Bernardine Adkins, anti-trust partner at Wragge & Co, told FoodManufacture.co.uk that the seven-year investigation had proved to be “a reality check” for the OFT.
She added: “The length of time the OFT has spent on this and other related investigations into the sector is quite ridiculous. It has just been going on for far too long. The OFT is aware of this problem but nothing has happened to make things move any faster.
“What it also shows is that these kinds of cases are very difficult to prove.”
However, the fact that the fines levied from firms caught up in the probe had been reduced from £116m to £70m was not in itself a source of embarrassment or an admission of failure on the part of the OFT, she claimed.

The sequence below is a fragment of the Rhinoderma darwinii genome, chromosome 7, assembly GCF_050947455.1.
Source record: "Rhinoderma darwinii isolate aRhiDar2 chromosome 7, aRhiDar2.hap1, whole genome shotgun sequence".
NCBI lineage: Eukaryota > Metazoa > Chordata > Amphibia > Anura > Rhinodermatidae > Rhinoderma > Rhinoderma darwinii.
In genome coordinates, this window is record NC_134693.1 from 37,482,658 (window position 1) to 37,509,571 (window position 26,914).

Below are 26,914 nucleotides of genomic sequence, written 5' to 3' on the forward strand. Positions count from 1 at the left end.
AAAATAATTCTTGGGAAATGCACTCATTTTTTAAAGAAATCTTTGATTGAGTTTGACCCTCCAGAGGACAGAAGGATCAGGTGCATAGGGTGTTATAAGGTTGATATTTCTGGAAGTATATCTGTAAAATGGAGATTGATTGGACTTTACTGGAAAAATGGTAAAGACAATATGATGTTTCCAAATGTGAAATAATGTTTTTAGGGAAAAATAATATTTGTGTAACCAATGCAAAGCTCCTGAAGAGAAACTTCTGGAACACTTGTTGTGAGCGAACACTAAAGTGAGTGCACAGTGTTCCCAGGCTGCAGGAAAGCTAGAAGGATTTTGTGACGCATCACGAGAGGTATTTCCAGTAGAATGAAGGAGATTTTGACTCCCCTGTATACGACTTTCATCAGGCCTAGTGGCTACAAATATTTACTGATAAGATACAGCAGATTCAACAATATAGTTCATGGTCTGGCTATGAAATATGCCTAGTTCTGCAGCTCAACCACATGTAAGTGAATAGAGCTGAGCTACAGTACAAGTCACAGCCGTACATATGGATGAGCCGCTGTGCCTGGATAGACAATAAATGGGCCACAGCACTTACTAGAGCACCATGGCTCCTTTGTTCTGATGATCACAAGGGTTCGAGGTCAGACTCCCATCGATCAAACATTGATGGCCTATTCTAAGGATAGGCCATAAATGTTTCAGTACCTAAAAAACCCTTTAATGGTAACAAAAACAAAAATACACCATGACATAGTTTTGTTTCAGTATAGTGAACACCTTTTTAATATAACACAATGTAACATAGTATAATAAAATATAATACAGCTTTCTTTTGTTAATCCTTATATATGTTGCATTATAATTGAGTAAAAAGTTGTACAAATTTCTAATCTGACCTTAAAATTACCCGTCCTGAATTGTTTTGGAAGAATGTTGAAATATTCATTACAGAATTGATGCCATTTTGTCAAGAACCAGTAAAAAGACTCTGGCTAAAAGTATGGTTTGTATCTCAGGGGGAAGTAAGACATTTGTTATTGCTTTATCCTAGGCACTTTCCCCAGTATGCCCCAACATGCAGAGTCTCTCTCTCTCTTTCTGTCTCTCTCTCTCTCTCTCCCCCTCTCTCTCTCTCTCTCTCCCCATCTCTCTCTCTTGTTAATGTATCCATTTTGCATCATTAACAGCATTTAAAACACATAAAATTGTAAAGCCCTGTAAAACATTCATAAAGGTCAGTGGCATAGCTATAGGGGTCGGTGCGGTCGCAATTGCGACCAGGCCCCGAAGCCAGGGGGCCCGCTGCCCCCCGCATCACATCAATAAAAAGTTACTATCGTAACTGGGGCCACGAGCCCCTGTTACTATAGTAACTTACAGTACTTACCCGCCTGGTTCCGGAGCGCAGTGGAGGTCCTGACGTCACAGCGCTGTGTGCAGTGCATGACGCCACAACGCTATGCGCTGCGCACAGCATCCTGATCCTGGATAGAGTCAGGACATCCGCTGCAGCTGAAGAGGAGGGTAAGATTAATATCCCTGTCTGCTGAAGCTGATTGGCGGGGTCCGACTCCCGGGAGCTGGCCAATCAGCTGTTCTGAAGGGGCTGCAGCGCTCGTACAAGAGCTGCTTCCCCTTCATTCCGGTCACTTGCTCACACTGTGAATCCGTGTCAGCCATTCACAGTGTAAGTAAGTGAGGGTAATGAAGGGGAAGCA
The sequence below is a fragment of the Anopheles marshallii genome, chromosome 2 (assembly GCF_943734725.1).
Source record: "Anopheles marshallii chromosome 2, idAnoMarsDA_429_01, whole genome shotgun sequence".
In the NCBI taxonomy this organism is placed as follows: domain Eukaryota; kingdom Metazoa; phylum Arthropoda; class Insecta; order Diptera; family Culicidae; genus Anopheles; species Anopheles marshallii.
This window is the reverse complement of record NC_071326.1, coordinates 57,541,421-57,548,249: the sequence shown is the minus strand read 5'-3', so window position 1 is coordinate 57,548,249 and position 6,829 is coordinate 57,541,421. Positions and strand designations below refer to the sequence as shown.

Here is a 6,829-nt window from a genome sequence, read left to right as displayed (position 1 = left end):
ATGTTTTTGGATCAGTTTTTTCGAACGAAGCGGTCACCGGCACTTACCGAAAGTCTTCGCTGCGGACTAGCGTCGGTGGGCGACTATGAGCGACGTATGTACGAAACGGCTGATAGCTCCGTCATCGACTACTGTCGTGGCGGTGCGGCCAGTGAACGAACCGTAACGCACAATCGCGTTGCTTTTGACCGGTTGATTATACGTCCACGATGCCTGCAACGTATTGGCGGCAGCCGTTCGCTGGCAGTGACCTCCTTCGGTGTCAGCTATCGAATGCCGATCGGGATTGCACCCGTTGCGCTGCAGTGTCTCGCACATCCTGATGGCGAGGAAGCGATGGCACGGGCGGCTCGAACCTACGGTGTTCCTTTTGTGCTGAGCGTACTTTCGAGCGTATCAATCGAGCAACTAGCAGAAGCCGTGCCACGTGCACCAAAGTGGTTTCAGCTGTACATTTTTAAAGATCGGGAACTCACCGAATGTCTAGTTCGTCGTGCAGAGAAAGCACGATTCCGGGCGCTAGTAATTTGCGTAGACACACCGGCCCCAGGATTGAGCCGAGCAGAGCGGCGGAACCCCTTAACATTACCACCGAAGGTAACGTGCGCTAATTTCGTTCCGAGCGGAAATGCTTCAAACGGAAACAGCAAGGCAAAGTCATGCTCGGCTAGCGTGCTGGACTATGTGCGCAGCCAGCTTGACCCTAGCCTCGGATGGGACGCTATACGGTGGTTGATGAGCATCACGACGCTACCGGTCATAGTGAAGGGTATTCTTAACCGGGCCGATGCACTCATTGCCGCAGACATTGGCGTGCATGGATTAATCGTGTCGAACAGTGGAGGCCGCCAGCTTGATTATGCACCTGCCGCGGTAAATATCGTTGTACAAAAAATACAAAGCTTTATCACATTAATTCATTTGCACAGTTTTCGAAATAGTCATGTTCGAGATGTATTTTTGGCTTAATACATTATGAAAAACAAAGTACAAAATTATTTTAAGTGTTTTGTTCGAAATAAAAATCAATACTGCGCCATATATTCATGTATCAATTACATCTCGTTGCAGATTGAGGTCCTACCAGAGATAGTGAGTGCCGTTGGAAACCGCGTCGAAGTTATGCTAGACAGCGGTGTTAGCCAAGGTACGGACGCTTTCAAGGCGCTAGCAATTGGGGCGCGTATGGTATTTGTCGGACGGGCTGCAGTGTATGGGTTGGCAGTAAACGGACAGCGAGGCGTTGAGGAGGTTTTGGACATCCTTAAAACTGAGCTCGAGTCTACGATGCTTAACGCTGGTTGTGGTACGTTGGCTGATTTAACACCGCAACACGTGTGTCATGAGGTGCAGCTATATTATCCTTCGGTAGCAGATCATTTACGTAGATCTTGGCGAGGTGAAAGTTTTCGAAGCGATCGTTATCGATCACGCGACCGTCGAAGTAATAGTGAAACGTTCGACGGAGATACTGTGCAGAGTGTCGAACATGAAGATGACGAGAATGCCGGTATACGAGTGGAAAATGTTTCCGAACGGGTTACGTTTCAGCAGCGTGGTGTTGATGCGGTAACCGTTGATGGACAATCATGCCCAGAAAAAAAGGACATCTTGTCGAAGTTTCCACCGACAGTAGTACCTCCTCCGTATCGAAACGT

“They would argue that this reflects the fact that they have been very efficient. For example, the fact that Tesco is not now contesting the OFT’s claim that it breached competition law by exchanging commercially sensitive information with cheese suppliers in 2002/3 means it can save money.”
Cartel cases “notoriously hard to unravel”
Other competition lawyers said the fact that these cases were so difficult to prove and yet the firms in question had still ended up paying substantial fines proved that the investigation had been in the public interest, and would serve as a lesson to the industry.
Meanwhile, the timescale was “not unreasonable” given the complexities of the investigation, added one partner at a legal firm specialising in competition law: “These cases are notoriously hard to unravel.”
According to the OFT, supermarkets and processors colluded to increase the retail prices of milk, value butter and UK-produced cheese through the sharing of commercially sensitive information in 2002-3. Arla Foods, as the ‘whistleblower’ in the case, has not had to pay any penalties.